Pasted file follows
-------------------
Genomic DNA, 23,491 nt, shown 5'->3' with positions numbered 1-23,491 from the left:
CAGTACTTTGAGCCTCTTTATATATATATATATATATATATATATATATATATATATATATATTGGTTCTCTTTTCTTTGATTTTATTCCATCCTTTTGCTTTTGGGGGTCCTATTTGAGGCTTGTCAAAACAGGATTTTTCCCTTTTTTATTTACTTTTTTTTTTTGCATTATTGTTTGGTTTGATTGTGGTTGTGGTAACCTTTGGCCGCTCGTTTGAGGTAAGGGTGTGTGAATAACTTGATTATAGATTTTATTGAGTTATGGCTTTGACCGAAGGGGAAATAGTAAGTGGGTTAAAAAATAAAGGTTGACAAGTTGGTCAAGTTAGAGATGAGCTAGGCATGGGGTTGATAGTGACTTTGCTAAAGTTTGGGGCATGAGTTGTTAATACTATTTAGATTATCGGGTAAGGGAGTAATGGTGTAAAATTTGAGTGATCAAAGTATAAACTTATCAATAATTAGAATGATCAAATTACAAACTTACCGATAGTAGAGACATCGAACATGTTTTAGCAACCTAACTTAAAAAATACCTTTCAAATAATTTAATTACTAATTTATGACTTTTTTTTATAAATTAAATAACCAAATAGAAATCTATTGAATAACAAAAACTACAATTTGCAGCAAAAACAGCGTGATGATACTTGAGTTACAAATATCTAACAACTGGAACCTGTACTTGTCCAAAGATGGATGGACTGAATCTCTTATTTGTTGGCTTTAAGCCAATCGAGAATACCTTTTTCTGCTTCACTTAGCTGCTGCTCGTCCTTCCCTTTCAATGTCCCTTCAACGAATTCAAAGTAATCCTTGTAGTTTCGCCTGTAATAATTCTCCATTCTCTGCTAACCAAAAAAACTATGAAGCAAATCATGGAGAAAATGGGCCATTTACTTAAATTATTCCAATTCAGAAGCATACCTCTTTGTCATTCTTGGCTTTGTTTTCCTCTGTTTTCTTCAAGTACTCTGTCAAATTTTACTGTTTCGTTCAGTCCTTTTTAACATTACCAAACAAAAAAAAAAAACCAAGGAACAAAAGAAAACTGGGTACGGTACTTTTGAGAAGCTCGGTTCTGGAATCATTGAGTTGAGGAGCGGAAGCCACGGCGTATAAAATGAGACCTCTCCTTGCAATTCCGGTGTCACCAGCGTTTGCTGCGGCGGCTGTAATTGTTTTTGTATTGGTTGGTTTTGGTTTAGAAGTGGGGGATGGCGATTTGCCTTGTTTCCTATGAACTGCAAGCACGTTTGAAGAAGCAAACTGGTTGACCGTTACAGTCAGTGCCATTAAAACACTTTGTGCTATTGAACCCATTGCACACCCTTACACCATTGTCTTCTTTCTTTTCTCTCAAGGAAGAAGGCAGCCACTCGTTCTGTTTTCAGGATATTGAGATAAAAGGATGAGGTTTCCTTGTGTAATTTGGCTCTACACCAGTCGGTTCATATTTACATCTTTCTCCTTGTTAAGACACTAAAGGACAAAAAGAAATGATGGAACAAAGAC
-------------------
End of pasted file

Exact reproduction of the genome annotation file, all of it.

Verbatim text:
Genomic DNA, 23,491 nt, shown 5'->3' with positions numbered 1-23,491 from the left:
CAGTACTTTGAGCCTCTTTATATATATATATATATATATATATATATATATATATATATATATTGGTTCTCTTTTCTTTGATTTTATTCCATCCTTTTGCTTTTGGGGGTCCTATTTGAGGCTTGTCAAAACAGGATTTTTCCCTTTTTTATTTACTTTTTTTTTTTGCATTATTGTTTGGTTTGATTGTGGTTGTGGTAACCTTTGGCCGCTCGTTTGAGGTAAGGGTGTGTGAATAACTTGATTATAGATTTTATTGAGTTATGGCTTTGACCGAAGGGGAAATAGTAAGTGGGTTAAAAAATAAAGGTTGACAAGTTGGTCAAGTTAGAGATGAGCTAGGCATGGGGTTGATAGTGACTTTGCTAAAGTTTGGGGCATGAGTTGTTAATACTATTTAGATTATCGGGTAAGGGAGTAATGGTGTAAAATTTGAGTGATCAAAGTATAAACTTATCAATAATTAGAATGATCAAATTACAAACTTACCGATAGTAGAGACATCGAACATGTTTTAGCAACCTAACTTAAAAAATACCTTTCAAATAATTTAATTACTAATTTATGACTTTTTTTTATAAATTAAATAACCAAATAGAAATCTATTGAATAACAAAAACTACAATTTGCAGCAAAAACAGCGTGATGATACTTGAGTTACAAATATCTAACAACTGGAACCTGTACTTGTCCAAAGATGGATGGACTGAATCTCTTATTTGTTGGCTTTAAGCCAATCGAGAATACCTTTTTCTGCTTCACTTAGCTGCTGCTCGTCCTTCCCTTTCAATGTCCCTTCAACGAATTCAAAGTAATCCTTGTAGTTTCGCCTGTAATAATTCTCCATTCTCTGCTAACCAAAAAAACTATGAAGCAAATCATGGAGAAAATGGGCCATTTACTTAAATTATTCCAATTCAGAAGCATACCTCTTTGTCATTCTTGGCTTTGTTTTCCTCTGTTTTCTTCAAGTACTCTGTCAAATTTTACTGTTTCGTTCAGTCCTTTTTAACATTACCAAACAAAAAAAAAAAACCAAGGAACAAAAGAAAACTGGGTACGGTACTTTTGAGAAGCTCGGTTCTGGAATCATTGAGTTGAGGAGCGGAAGCCACGGCGTATAAAATGAGACCTCTCCTTGCAATTCCGGTGTCACCAGCGTTTGCTGCGGCGGCTGTAATTGTTTTTGTATTGGTTGGTTTTGGTTTAGAAGTGGGGGATGGCGATTTGCCTTGTTTCCTATGAACTGCAAGCACGTTTGAAGAAGCAAACTGGTTGACCGTTACAGTCAGTGCCATTAAAACACTTTGTGCTATTGAACCCATTGCACACCCTTACACCATTGTCTTCTTTCTTTTCTCTCAAGGAAGAAGGCAGCCACTCGTTCTGTTTTCAGGATATTGAGATAAAAGGATGAGGTTTCCTTGTGTAATTTGGCTCTACACCAGTCGGTTCATATTTACATCTTTCTCCTTGTTAAGACACTAAAGGACAAAAAGAAATGATGGAACAAAGAC